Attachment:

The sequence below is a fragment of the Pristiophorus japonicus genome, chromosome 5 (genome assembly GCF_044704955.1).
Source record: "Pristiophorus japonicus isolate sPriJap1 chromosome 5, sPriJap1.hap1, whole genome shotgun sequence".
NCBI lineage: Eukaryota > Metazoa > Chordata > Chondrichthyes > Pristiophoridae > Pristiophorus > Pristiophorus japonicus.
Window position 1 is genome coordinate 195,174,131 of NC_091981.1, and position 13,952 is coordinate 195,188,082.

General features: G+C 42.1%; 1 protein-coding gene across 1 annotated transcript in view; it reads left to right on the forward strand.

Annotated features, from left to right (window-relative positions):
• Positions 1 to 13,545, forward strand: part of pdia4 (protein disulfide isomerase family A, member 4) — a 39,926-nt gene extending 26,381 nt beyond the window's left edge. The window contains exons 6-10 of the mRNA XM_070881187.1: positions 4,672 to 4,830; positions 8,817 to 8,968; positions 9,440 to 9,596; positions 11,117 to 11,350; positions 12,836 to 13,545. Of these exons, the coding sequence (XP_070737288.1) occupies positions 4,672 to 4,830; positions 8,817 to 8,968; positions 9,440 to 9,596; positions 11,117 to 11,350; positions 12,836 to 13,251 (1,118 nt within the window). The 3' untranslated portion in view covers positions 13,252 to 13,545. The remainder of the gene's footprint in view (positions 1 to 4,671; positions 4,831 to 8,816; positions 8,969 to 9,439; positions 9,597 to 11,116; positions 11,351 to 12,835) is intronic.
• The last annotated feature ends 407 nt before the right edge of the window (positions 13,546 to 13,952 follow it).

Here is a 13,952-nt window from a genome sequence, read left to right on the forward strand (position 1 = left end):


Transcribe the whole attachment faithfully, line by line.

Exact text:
The sequence below is a fragment of the Pristiophorus japonicus genome, chromosome 5 (genome assembly GCF_044704955.1).
Source record: "Pristiophorus japonicus isolate sPriJap1 chromosome 5, sPriJap1.hap1, whole genome shotgun sequence".
NCBI lineage: Eukaryota > Metazoa > Chordata > Chondrichthyes > Pristiophoridae > Pristiophorus > Pristiophorus japonicus.
Window position 1 is genome coordinate 195,174,131 of NC_091981.1, and position 13,952 is coordinate 195,188,082.

General features: G+C 42.1%; 1 protein-coding gene across 1 annotated transcript in view; it reads left to right on the forward strand.

Annotated features, from left to right (window-relative positions):
• Positions 1 to 13,545, forward strand: part of pdia4 (protein disulfide isomerase family A, member 4) — a 39,926-nt gene extending 26,381 nt beyond the window's left edge. The window contains exons 6-10 of the mRNA XM_070881187.1: positions 4,672 to 4,830; positions 8,817 to 8,968; positions 9,440 to 9,596; positions 11,117 to 11,350; positions 12,836 to 13,545. Of these exons, the coding sequence (XP_070737288.1) occupies positions 4,672 to 4,830; positions 8,817 to 8,968; positions 9,440 to 9,596; positions 11,117 to 11,350; positions 12,836 to 13,251 (1,118 nt within the window). The 3' untranslated portion in view covers positions 13,252 to 13,545. The remainder of the gene's footprint in view (positions 1 to 4,671; positions 4,831 to 8,816; positions 8,969 to 9,439; positions 9,597 to 11,116; positions 11,351 to 12,835) is intronic.
• The last annotated feature ends 407 nt before the right edge of the window (positions 13,546 to 13,952 follow it).

Here is a 13,952-nt window from a genome sequence, read left to right on the forward strand (position 1 = left end):